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Hi Elizabeth – You might try searching the web (particularly to see if there are any jobs offered in those areas. Search under “work at home” or similar titles. Otherwise you might put together an impressive resume of the skillsets you have to offer, and shop them around to small businesses. There are millions of online business who hire freelancers to do specific jobs. If you can get just one, you can build on it by adding others as you go along. That will enable you to move into it gradually, and at your own pace and comfort level. Good luck!

Who else thinks working from home is cool Let us know what you think in the comments below.

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What do today’s teenagers think about entrepreneurship as a career option? And how accurate are teens’ impressions of what it really takes to succeed as a small business owner? Junior Achievement (JA) and Ernst & Young LLP (EY) recently conducted a pair of surveys to find out.

One of the surveys polled teenagers, and the other surveyed successful business owners. On average, the entrepreneurs in the survey have each started two businesses; almost one-fourth (23%) have started three or more businesses.

Here’s what teenagers get right—and wrong—about entrepreneurship:

First of all, teenagers are very interested in entrepreneurship: 41% of teens say they would be more interested in starting a business than working for someone else as a career option. In addition, 61% of teenage girls say they have considered starting a business, as do 54% of teen boys. (Overall, 6% of teenage boys in the survey and 4% of teenage girls have already started a business.)

What’s the holdup?

What’s holding teenagers back? There are several key factors keeping teens in the survey from starting a business:

  • Lack of know-how—69% of teens say they have a business idea, but aren’t sure how to start the process.
  • Fear—67% of teens say “fear of failure” is their biggest obstacle to starting a business.
  • Lack of capital—57% believe obtaining the necessary capital is the biggest obstacle for entrepreneurs and 50% cite personal finance issues. (Successful entrepreneurs agreed that lack of capital is the top challenge small business owners face.)

Teen perception vs. reality

How accurate are these teenagers’ views of entrepreneurial challenges?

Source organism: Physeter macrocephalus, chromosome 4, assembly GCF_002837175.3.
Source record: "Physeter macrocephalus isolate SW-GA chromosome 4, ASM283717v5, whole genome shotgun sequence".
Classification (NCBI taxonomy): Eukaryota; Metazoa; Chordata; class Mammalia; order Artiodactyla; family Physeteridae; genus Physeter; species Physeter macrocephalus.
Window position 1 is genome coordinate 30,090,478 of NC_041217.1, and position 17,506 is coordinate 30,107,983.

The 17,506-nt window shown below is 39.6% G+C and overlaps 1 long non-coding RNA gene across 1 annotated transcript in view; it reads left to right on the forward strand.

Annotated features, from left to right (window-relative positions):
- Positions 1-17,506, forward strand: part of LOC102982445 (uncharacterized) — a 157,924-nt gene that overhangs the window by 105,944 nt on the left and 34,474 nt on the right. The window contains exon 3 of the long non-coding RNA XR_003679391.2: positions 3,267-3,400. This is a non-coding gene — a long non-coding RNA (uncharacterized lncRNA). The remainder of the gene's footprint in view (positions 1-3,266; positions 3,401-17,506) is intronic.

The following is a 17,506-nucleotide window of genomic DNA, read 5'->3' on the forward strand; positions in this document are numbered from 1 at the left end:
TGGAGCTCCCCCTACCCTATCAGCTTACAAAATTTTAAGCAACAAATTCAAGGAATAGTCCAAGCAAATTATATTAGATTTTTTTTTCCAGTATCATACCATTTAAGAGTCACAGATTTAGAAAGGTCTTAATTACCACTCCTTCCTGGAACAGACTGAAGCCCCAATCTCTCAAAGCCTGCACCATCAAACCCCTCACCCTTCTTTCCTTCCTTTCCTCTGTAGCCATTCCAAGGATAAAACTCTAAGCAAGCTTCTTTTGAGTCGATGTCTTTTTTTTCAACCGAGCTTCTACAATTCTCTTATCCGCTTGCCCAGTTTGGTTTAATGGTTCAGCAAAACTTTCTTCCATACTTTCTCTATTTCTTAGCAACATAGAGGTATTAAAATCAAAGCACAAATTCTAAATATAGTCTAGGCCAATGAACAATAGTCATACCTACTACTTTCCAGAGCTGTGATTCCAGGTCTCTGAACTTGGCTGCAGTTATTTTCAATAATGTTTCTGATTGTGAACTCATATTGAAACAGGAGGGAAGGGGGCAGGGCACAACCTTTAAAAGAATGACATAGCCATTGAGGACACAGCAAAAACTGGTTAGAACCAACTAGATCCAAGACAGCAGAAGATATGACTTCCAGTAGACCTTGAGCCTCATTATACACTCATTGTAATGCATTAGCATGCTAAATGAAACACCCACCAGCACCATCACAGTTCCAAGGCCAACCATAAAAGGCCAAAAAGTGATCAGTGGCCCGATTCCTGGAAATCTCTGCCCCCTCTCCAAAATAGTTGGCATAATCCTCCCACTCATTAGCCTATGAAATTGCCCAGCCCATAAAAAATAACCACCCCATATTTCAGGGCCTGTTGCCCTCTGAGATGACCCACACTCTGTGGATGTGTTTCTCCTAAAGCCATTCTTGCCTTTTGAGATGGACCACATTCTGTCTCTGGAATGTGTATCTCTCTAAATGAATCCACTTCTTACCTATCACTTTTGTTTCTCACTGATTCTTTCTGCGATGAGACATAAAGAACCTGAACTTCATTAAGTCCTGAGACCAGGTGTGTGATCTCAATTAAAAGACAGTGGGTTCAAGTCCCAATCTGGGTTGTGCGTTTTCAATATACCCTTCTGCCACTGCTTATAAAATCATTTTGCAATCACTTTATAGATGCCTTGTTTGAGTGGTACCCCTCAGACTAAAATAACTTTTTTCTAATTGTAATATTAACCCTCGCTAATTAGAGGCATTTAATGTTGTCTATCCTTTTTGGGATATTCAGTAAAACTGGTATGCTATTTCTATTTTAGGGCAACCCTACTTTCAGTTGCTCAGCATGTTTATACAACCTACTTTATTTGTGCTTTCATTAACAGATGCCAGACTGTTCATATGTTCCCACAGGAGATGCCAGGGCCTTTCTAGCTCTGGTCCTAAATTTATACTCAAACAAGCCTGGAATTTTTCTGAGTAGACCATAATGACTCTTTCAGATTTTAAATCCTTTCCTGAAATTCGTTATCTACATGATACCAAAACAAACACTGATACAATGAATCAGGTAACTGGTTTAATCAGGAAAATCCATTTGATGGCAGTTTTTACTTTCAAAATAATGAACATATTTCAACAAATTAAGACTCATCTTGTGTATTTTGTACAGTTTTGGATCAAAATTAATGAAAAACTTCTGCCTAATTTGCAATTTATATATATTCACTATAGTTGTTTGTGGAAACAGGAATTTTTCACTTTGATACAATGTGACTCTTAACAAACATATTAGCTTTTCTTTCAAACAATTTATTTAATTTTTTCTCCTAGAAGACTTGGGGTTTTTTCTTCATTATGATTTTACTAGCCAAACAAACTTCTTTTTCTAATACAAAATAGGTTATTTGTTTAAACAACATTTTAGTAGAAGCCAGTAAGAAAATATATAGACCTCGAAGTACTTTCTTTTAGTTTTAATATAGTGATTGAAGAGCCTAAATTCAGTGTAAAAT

Teenagers in the survey are not alone in being worried about failure. In fact, 65% of entrepreneurs said “fear of failure” was their number-one concern when they started their businesses. (Apparently, they overcame it: 92% say their businesses are profitable.)

Starting a business in the teenage years is still pretty rare. Just 13% of the adult entrepreneurs surveyed had launched a business at age 18 or younger. On average, entrepreneurs started their businesses at age 28.

Where do entrepreneurs turn for help? The majority of teens (38%) say they would ask their parents for business advice. Other resources include reading books by business icons, asking friends for advice, or talking to a former employer.

As for successful entrepreneurs, they used very different sources of advice than the teens envisioned. Some 36% relied on current or former colleagues, and 32 percent say they were mentored by another entrepreneur. In addition, 20% got help from a business coach and 15% talked to a non-entrepreneurial mentor.

While 28% of successful business owners say they got advice from management or entrepreneurship courses, they have more faith than teenagers do in the “school of hard knocks.” A whopping 78% of entrepreneurs say work experience is more valuable than a college degree when it comes to starting a business. Just 53% of teens feel the same way.

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Characteristics of successful entrepreneurs

What does it take to become a successful entrepreneur? According to the teenagers:

  • Creativity—47%
  • Patience—33%
  • Persistence—32%
  • Productivity—28%
  • Not afraid to take risks—27%

According to the entrepreneurs:

  • Motivation—75%
  • Passion—66%
  • Flexibility—61%
  • Not afraid of risk—55%
  • Resilience—48%
  • Being well-connected—43%

Reality check

Based on teenagers’ interest in entrepreneurship and their lack of resources for learning more, JA and EY worked together to create The JA Launch Lesson, an hour-long educational experience about entrepreneurs. Nationwide, entrepreneurs and educators delivered the program in classrooms and after-school facilities throughout National Entrepreneurship Month in November. Last year, JA Launch Lesson reached almost 80,000 high school students.

If you’d like to be involved and help get teens excited about entrepreneurship, go to for more information.

RELATED: Nurturing a New Generation of Entrepreneurs—It’s Your Responsibility

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